• Ella Townsend


Updated: May 27

There are multiple benefits of adding a balcony to your property; the extra space, creating an outside area, and the value it adds. But, however desirable the addition of a balcony may be, taking the time to find out if you need planning permission is of great importance and could save you a lot of hassle further down the line.

Some balconies, like Juliet balconies, won’t normally require planning permission as they are classed as Permitted Development. A lot of other systems, such as verandas, additional decking areas and the use of a flat roofed area as leisure space, often will. No matter what you plan on adding to your property, always check with your local planning authority before carrying out any work.


We spoke to Graham Townsend of Planning Partnership Ltd. He gave us more of an insight into some of the restrictions you could face when considering installing a balcony or other such feature. He said:

‘The most relevant restrictions are under Class A of Schedule 2, Part 1 of the Town and Country Planning (General Permitted Development) (England) Order 2015, which states development is not permitted if:

A1. (e) the enlarged part of the dwellinghouse would extend beyond a wall which—

(i) forms the principal elevation of the original dwellinghouse; or

(ii) fronts a highway and forms a side elevation of the original dwellinghouse;

and under Class B (Additions etc. to the roof of a dwellinghouse)

B1 (e) it would consist of or include—

(i) the construction or provision of a veranda, balcony or raised platform.’


  • The effect on neighbours

  • Loss of light

  • Is the property listed or in a Conservation Area

  • Matching the property’s materials

  • Fall prevention

Graham went on to tell us that ‘There are other restrictions and conditions that apply to PD rights. Overall, if there is any balcony, veranda, raised decking area or a roof terrace over a flat roofed area being created then it is certainly appropriate to check very carefully whether planning permission is needed. The prospect of overlooking neighbouring properties, affecting the amenities of neighbours will be the main issue of concern.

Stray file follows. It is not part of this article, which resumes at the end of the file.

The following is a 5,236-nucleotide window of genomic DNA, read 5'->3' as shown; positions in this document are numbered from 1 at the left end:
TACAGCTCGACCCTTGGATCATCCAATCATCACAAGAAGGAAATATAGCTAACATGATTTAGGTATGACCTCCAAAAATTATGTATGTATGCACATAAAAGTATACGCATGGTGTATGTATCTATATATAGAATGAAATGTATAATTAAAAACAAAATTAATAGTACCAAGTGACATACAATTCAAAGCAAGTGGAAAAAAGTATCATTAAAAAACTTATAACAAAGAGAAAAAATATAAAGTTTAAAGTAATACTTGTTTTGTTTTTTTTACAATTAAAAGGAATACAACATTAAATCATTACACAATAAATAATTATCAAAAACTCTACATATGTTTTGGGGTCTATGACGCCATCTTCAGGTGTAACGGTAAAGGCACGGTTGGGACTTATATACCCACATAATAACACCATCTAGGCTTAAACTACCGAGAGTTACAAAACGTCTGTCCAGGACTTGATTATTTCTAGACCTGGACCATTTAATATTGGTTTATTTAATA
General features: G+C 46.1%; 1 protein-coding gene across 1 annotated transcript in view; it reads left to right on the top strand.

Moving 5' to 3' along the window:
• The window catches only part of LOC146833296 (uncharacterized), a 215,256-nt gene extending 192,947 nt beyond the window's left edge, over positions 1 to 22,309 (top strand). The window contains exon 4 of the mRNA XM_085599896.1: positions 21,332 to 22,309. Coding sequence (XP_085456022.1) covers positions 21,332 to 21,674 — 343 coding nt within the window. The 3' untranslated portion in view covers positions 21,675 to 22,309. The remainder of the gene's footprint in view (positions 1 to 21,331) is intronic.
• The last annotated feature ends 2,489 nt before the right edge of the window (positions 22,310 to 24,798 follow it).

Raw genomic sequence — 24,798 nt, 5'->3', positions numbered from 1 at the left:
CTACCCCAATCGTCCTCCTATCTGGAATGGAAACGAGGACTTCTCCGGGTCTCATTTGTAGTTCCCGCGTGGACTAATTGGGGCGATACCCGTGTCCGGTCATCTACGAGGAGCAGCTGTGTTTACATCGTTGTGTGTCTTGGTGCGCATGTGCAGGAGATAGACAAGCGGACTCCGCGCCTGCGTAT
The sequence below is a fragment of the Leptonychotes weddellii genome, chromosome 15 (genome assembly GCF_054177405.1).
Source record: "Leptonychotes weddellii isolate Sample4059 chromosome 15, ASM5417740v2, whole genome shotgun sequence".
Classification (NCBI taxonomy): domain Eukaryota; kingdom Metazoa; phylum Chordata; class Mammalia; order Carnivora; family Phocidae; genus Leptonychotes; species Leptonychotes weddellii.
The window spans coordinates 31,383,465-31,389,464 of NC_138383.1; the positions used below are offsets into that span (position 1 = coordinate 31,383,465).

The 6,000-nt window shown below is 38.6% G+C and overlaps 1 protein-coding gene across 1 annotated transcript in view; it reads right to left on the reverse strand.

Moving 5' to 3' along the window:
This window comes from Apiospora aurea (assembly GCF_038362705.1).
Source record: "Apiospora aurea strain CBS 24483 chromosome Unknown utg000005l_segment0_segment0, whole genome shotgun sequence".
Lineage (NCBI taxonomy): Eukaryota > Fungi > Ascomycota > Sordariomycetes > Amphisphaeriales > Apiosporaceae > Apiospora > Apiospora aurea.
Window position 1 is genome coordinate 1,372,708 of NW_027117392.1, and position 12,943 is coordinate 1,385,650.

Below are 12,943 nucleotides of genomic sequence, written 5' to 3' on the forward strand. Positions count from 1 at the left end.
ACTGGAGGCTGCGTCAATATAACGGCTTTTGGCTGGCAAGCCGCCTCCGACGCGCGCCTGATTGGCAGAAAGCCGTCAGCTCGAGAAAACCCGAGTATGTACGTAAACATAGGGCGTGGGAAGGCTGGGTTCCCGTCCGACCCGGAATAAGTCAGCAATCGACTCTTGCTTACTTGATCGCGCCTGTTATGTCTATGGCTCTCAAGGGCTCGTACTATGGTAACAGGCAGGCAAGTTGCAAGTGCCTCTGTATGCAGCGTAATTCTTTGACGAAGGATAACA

‘Not every change or addition to a property will require planning permission. However, any works undertaken without the appropriate consent may be subject to enforcement action by the Local Planning Authority (LPA).

‘LPAs normally offer a pre-application enquiry service that will give an informal opinion as to whether or not a proposal requires permission or comes within the scope of permitted development rights. There is usually a charge for this.

‘Alternatively, a Lawful Development Certificate may be sought for proposed development. This is a legal document that will confirm or deny whether something may be done without planning permission being applied for. An LDC will attract a fee and will normally be prepared by a planning consultant or other professional advisor.’

You won’t only need to consider the type of balcony you are installing; in addition, you will also need to consider the building as well. For example, flats and listed buildings will require planning permission. Listed buildings will also require listed building consent.

It is always a good idea to speak to a professional before starting any project of this kind to make sure you have covered all grounds. The information provided in this blog post is intended for general guidance. It should not be relied on as providing specific advice as to the status of any proposed development.

Considering installing a balcony? Check out our work and get in touch today!

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